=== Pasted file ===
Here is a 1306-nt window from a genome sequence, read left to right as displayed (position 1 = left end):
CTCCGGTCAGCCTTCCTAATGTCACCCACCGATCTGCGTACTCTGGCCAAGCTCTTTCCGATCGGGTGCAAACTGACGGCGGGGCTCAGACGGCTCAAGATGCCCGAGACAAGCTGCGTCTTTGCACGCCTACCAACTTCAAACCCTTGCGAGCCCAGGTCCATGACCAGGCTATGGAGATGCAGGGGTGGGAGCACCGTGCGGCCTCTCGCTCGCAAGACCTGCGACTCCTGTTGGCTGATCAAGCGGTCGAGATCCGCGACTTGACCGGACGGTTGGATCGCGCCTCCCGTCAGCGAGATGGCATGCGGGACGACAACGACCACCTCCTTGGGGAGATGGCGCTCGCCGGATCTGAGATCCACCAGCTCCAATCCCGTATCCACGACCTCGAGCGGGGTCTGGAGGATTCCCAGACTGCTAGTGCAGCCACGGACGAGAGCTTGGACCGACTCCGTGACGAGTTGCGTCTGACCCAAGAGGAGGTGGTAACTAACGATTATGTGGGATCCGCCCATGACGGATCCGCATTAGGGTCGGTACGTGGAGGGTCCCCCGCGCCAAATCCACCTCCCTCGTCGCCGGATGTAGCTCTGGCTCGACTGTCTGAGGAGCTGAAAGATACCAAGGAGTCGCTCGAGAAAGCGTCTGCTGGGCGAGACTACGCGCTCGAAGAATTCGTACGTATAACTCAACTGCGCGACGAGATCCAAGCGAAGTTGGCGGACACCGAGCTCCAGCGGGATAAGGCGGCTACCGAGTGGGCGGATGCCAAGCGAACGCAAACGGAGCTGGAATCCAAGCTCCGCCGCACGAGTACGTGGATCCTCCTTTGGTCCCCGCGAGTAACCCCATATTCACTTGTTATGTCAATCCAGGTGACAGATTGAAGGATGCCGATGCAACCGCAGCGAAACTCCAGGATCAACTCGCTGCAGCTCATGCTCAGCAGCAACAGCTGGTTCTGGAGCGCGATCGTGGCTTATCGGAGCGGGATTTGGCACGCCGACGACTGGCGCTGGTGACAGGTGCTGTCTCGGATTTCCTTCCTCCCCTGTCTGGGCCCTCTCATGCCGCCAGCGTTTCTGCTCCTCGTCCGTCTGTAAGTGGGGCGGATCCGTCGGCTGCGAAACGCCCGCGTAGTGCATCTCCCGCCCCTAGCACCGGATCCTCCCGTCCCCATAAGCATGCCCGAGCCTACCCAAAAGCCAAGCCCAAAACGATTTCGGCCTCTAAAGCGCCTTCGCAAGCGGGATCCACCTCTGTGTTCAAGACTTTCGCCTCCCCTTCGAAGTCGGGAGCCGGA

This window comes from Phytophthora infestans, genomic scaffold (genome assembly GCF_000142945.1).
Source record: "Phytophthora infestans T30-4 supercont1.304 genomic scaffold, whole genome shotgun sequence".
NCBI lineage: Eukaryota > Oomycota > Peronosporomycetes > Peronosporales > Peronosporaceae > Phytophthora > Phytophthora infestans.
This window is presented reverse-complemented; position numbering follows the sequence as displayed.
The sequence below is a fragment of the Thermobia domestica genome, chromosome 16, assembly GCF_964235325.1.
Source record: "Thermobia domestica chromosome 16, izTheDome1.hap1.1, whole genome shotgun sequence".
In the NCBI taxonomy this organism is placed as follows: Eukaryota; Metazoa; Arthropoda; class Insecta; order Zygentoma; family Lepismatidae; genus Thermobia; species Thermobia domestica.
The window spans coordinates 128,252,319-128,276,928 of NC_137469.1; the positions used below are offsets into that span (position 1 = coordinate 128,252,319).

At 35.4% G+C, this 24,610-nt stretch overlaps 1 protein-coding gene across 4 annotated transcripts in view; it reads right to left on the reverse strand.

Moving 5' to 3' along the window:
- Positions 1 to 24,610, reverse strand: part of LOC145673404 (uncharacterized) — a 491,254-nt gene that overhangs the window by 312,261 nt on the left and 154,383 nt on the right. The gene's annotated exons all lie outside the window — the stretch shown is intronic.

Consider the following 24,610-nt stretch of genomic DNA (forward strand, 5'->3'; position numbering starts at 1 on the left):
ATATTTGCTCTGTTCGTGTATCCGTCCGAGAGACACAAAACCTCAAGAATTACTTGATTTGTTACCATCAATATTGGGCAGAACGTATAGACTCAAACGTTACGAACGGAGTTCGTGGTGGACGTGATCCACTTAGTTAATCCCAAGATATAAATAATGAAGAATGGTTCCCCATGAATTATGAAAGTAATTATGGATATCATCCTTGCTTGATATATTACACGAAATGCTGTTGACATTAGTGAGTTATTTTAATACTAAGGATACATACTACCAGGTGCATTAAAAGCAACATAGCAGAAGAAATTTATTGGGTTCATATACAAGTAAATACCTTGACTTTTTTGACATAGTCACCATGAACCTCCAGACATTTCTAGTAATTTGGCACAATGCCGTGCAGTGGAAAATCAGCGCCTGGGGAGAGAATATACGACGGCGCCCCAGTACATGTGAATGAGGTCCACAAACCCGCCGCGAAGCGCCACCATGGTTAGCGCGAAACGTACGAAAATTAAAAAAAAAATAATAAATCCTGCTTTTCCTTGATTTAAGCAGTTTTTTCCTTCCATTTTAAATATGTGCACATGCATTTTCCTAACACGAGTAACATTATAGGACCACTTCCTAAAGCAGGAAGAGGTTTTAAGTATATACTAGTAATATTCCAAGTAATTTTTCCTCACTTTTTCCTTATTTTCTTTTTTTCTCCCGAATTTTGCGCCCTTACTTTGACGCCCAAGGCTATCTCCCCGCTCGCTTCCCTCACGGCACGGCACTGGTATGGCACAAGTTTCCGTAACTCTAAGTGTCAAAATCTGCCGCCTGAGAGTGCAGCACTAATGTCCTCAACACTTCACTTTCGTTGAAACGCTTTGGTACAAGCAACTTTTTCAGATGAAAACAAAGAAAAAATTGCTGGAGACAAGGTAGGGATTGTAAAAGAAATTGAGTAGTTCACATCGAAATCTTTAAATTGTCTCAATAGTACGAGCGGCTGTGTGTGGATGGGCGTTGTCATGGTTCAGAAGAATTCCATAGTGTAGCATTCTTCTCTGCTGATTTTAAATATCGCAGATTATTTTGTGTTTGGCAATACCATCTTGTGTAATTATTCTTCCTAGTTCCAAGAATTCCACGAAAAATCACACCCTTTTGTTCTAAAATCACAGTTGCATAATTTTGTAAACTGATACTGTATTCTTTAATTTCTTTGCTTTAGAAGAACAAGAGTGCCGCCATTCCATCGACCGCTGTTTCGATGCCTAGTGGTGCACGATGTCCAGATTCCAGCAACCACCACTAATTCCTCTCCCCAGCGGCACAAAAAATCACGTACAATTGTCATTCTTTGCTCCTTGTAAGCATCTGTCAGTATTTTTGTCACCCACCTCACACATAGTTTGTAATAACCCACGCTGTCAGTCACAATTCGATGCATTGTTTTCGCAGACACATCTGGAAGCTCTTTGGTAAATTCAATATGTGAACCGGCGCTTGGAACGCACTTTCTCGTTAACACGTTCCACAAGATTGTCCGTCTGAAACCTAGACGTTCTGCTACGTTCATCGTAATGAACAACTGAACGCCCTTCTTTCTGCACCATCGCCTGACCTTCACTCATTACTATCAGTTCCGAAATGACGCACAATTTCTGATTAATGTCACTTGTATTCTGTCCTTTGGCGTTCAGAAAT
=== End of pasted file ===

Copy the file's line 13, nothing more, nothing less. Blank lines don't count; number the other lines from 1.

- Positions 1 to 24,610, reverse strand: part of LOC145673404 (uncharacterized) — a 491,254-nt gene that overhangs the window by 312,261 nt on the left and 154,383 nt on the right. The gene's annotated exons all lie outside the window — the stretch shown is intronic.